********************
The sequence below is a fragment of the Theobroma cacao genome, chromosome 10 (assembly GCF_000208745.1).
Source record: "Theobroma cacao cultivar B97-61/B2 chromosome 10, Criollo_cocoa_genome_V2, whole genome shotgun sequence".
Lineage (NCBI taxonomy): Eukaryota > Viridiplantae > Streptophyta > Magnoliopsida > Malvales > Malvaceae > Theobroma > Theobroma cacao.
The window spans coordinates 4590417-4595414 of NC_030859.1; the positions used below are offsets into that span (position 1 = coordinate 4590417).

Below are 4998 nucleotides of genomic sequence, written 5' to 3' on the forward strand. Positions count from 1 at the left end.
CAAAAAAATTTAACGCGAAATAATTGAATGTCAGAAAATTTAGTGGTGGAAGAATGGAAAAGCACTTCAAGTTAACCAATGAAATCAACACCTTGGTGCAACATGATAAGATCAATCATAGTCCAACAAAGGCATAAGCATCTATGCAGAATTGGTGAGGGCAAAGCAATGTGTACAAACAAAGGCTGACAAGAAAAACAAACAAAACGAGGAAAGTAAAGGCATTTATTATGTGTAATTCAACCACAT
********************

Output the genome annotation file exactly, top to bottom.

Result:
The sequence below is a fragment of the Theobroma cacao genome, chromosome 10 (assembly GCF_000208745.1).
Source record: "Theobroma cacao cultivar B97-61/B2 chromosome 10, Criollo_cocoa_genome_V2, whole genome shotgun sequence".
Lineage (NCBI taxonomy): Eukaryota > Viridiplantae > Streptophyta > Magnoliopsida > Malvales > Malvaceae > Theobroma > Theobroma cacao.
The window spans coordinates 4590417-4595414 of NC_030859.1; the positions used below are offsets into that span (position 1 = coordinate 4590417).

Below are 4998 nucleotides of genomic sequence, written 5' to 3' on the forward strand. Positions count from 1 at the left end.
CAAAAAAATTTAACGCGAAATAATTGAATGTCAGAAAATTTAGTGGTGGAAGAATGGAAAAGCACTTCAAGTTAACCAATGAAATCAACACCTTGGTGCAACATGATAAGATCAATCATAGTCCAACAAAGGCATAAGCATCTATGCAGAATTGGTGAGGGCAAAGCAATGTGTACAAACAAAGGCTGACAAGAAAAACAAACAAAACGAGGAAAGTAAAGGCATTTATTATGTGTAATTCAACCACAT